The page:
I SAID I’M ALMOST DONE IN HERE! YES, I DID! WHAT? YOU DID WHAT TO THE CAT? RUB SOME DIRT ON IT!

Good luck,

Wendi, TMH

 

 

 

 

 

 

 

 

 

29 Responses to “All By Myself (Don’t Wanna Be) All By Myself”

09.01.11#1

Comment by Abby.

Are you kidding me? First off I live just north of Hell’s Kirchen and the entire area is totally safe . But onto the OP-if at 22 years of age if it seriously scares you to live alone then either get sone therapy, don’t depend on your parents to always live with you, or instead Of your parents staying there maybe the can pay for the unemployed BF. In any case grow up and learn how to have and enjoy some alone time!

Marie Reply:

I suffer from panic attacks as well. Anxiety is a real, and scary thing to deal with. It’s hard to understand if you haven’t been through it. Please stop with the judgemental “grow up” rant. Do some research and stop being so critical. I sincerely hope that you never have to deal with this.

-MM

I'm a big ol' b with a captial B! Reply:

Abby, I believe that you’re the one who needs to ‘grow up’ and understand that just because people are different than you, it does not make their feelings and opinions less valid than yours. So knock it off with the judgments.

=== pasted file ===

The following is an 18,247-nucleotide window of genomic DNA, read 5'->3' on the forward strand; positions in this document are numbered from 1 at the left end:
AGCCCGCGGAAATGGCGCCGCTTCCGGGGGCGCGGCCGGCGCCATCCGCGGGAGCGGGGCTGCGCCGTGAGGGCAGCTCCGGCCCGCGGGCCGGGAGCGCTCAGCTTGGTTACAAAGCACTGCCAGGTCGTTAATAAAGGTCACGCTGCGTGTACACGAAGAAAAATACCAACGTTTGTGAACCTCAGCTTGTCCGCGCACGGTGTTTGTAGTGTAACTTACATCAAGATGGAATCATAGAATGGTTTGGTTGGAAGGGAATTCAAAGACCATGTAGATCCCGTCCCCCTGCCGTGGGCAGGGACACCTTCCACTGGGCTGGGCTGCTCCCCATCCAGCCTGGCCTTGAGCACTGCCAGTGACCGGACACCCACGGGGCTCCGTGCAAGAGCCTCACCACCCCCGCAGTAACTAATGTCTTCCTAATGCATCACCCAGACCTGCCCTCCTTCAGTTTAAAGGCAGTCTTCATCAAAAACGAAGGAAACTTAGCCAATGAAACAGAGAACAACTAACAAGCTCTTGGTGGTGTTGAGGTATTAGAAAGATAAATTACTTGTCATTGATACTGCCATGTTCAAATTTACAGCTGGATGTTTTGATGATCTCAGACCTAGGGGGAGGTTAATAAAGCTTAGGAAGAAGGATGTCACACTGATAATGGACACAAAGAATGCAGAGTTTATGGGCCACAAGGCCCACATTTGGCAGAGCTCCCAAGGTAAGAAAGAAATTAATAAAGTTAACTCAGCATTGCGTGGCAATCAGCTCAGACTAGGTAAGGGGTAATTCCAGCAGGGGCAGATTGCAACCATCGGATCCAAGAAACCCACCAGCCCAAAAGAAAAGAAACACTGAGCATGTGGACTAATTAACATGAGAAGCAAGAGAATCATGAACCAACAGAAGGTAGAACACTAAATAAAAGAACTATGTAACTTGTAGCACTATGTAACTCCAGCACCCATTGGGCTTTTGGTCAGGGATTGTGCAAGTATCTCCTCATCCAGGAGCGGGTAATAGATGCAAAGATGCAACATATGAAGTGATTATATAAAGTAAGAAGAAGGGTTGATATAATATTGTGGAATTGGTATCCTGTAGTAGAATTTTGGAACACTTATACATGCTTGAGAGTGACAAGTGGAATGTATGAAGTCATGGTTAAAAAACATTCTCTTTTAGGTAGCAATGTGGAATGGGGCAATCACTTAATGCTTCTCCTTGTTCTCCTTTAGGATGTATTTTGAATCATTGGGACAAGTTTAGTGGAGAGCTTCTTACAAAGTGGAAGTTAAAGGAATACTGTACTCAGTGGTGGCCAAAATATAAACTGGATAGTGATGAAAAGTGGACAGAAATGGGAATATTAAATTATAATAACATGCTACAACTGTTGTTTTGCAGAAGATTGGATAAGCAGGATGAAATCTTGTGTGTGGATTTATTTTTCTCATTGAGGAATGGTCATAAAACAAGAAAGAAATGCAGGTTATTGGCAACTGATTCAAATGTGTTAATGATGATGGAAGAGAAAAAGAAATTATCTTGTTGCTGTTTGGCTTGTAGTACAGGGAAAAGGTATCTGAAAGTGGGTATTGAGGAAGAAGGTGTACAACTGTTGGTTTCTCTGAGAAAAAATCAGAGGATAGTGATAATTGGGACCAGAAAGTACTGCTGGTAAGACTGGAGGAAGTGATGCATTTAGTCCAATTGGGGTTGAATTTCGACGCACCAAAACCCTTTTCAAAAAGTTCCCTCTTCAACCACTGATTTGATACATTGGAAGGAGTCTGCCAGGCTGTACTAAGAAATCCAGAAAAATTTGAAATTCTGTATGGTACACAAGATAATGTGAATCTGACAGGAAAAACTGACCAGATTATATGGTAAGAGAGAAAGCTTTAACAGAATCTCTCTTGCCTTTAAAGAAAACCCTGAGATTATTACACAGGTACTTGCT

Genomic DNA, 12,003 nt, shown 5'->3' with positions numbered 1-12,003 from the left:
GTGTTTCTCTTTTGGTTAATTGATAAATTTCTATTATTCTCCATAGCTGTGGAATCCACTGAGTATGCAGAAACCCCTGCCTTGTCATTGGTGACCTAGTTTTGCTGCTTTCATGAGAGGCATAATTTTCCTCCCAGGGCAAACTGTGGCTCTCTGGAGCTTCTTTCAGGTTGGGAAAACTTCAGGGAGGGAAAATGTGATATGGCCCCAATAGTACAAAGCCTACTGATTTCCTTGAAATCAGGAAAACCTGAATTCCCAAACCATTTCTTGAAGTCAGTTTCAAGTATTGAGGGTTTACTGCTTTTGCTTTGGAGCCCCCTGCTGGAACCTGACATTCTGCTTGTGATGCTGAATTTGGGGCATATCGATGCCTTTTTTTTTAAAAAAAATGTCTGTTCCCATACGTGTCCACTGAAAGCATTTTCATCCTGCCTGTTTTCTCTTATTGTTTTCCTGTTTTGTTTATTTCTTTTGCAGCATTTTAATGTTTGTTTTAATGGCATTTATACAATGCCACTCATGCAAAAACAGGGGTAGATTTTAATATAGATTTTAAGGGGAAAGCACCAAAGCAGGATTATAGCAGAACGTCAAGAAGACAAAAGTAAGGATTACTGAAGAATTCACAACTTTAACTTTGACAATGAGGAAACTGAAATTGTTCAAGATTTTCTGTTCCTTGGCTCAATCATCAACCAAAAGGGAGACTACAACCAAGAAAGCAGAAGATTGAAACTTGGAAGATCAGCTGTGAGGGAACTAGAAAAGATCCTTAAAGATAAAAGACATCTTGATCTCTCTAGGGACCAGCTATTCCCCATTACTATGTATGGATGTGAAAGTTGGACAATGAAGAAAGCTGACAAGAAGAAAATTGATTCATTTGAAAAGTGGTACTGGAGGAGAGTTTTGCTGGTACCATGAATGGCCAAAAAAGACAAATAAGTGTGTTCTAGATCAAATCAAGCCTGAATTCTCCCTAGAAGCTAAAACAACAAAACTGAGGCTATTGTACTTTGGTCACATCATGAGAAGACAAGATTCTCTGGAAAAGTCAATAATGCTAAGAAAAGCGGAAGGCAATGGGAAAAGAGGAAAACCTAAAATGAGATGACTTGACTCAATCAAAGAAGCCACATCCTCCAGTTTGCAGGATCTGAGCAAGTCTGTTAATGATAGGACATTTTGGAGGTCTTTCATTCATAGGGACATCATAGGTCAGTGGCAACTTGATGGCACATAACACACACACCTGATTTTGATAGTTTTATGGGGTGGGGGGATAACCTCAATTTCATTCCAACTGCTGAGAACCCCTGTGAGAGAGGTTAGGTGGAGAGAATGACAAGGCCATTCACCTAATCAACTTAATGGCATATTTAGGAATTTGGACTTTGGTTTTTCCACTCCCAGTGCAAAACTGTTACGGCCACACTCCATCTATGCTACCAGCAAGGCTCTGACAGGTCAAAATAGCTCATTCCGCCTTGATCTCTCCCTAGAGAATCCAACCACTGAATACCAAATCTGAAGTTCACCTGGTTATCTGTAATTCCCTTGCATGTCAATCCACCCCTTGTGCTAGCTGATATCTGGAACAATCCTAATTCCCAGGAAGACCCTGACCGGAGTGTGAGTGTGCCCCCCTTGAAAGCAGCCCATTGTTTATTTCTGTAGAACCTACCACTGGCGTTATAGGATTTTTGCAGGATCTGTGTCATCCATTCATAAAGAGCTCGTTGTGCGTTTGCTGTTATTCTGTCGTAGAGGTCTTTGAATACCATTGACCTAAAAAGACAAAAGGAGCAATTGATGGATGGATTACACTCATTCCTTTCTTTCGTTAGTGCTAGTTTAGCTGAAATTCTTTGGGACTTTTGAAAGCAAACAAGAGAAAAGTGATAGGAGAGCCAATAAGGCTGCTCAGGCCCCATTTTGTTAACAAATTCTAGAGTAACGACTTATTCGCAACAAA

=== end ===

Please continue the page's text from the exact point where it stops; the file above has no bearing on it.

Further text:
09.01.11#2

Comment by Desperate Dietwives.

Dear Scaredy Cat, from what you wrote I think you suffer from panic attacks, a nasty and severely impairing condition that can however be cured (it has been cured ever since the 50s).
A very dear friend of mine used to suffer from them and presented the same symptoms: hyperventilation and uncontrolled panic when certain situations occurred; this situation for you seems being alone in the house.
My friend was very effectively cured by a psichiatrist, a doctor she long hesitated to consult because she said she was not crazy, but when the cure proved effective she repented not going there sooner.
I would advise you to see a psichiatrist, too (or a neurologist, if you don’t like the idea of a psichiatrist), he could really solve your problem.

Meanwhile, buy a night light and a TV set for every room of your house, if it helps you feeling comfortable, but don’t deny yourself the precious experience of living by yourself.

Also consider that you’ll be going to University, which means that you won’t be alone for long and can have some study mate over for the afternoon, if not for the night.

But above all, NEVER LET YOUR FEARS PREVENT YOU FROM LIVING.

Good luck! πŸ™‚

Aubrey Anne Reply:

Perfect response! I have lived with anxiety all my life as well, and I completely agree with this plan. Fear can feel so real, but it is manageable with some help. You shouldn’t be afraid to seek help, because it really is much more common than you think! And absolutely, do not deny yourself the experience. Do what it takes to feel safer there, and go anyway! Courage, my friend, and you’ll be just fine. xo

09.01.11#3

Comment by Amy W.